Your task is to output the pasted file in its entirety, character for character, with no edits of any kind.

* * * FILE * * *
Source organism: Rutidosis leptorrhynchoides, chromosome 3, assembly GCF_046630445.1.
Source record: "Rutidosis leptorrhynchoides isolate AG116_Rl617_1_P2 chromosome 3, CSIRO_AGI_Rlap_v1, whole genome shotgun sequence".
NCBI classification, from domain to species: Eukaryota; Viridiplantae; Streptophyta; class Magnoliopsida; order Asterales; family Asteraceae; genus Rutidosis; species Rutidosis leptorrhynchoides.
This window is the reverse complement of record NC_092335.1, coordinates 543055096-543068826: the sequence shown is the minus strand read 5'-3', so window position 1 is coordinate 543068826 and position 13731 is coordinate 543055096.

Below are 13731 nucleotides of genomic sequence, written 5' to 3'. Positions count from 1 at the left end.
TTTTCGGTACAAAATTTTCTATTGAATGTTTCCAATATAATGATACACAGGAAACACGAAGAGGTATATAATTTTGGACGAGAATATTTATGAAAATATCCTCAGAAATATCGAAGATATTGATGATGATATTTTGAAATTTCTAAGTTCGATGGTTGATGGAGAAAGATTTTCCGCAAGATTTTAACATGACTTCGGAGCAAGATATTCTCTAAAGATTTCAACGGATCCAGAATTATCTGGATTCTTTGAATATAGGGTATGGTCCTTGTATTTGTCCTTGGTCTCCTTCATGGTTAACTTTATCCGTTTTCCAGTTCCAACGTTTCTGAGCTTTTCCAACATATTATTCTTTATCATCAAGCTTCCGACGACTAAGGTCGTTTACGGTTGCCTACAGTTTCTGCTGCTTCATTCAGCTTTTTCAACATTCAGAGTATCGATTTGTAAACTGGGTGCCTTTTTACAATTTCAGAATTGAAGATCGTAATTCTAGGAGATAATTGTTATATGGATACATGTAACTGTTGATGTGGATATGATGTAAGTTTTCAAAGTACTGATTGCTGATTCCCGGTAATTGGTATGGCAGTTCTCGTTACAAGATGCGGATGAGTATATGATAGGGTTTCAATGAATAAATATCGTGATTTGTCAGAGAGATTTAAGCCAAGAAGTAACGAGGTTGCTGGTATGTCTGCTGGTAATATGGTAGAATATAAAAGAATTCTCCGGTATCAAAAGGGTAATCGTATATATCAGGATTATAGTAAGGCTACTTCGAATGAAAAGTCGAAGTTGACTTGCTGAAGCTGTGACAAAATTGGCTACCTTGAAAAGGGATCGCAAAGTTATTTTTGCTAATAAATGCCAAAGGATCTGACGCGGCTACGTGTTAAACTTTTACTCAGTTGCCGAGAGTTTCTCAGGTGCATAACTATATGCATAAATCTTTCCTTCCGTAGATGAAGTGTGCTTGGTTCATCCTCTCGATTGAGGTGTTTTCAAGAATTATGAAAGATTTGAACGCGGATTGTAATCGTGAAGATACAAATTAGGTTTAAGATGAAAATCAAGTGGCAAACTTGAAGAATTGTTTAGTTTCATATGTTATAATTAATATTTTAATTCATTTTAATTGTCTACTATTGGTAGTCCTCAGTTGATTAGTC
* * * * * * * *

Source organism: Rutidosis leptorrhynchoides, chromosome 3, assembly GCF_046630445.1.
Source record: "Rutidosis leptorrhynchoides isolate AG116_Rl617_1_P2 chromosome 3, CSIRO_AGI_Rlap_v1, whole genome shotgun sequence".
NCBI classification, from domain to species: Eukaryota; Viridiplantae; Streptophyta; class Magnoliopsida; order Asterales; family Asteraceae; genus Rutidosis; species Rutidosis leptorrhynchoides.
This window is the reverse complement of record NC_092335.1, coordinates 543055096-543068826: the sequence shown is the minus strand read 5'-3', so window position 1 is coordinate 543068826 and position 13731 is coordinate 543055096.

Below are 13731 nucleotides of genomic sequence, written 5' to 3'. Positions count from 1 at the left end.
TTTTCGGTACAAAATTTTCTATTGAATGTTTCCAATATAATGATACACAGGAAACACGAAGAGGTATATAATTTTGGACGAGAATATTTATGAAAATATCCTCAGAAATATCGAAGATATTGATGATGATATTTTGAAATTTCTAAGTTCGATGGTTGATGGAGAAAGATTTTCCGCAAGATTTTAACATGACTTCGGAGCAAGATATTCTCTAAAGATTTCAACGGATCCAGAATTATCTGGATTCTTTGAATATAGGGTATGGTCCTTGTATTTGTCCTTGGTCTCCTTCATGGTTAACTTTATCCGTTTTCCAGTTCCAACGTTTCTGAGCTTTTCCAACATATTATTCTTTATCATCAAGCTTCCGACGACTAAGGTCGTTTACGGTTGCCTACAGTTTCTGCTGCTTCATTCAGCTTTTTCAACATTCAGAGTATCGATTTGTAAACTGGGTGCCTTTTTACAATTTCAGAATTGAAGATCGTAATTCTAGGAGATAATTGTTATATGGATACATGTAACTGTTGATGTGGATATGATGTAAGTTTTCAAAGTACTGATTGCTGATTCCCGGTAATTGGTATGGCAGTTCTCGTTACAAGATGCGGATGAGTATATGATAGGGTTTCAATGAATAAATATCGTGATTTGTCAGAGAGATTTAAGCCAAGAAGTAACGAGGTTGCTGGTATGTCTGCTGGTAATATGGTAGAATATAAAAGAATTCTCCGGTATCAAAAGGGTAATCGTATATATCAGGATTATAGTAAGGCTACTTCGAATGAAAAGTCGAAGTTGACTTGCTGAAGCTGTGACAAAATTGGCTACCTTGAAAAGGGATCGCAAAGTTATTTTTGCTAATAAATGCCAAAGGATCTGACGCGGCTACGTGTTAAACTTTTACTCAGTTGCCGAGAGTTTCTCAGGTGCATAACTATATGCATAAATCTTTCCTTCCGTAGATGAAGTGTGCTTGGTTCATCCTCTCGATTGAGGTGTTTTCAAGAATTATGAAAGATTTGAACGCGGATTGTAATCGTGAAGATACAAATTAGGTTTAAGATGAAAATCAAGTGGCAAACTTGAAGAATTGTTTAGTTTCATATGTTATAATTAATATTTTAATTCATTTTAATTGTCTACTATTGGTAGTCCTCAGTTGATTAGTC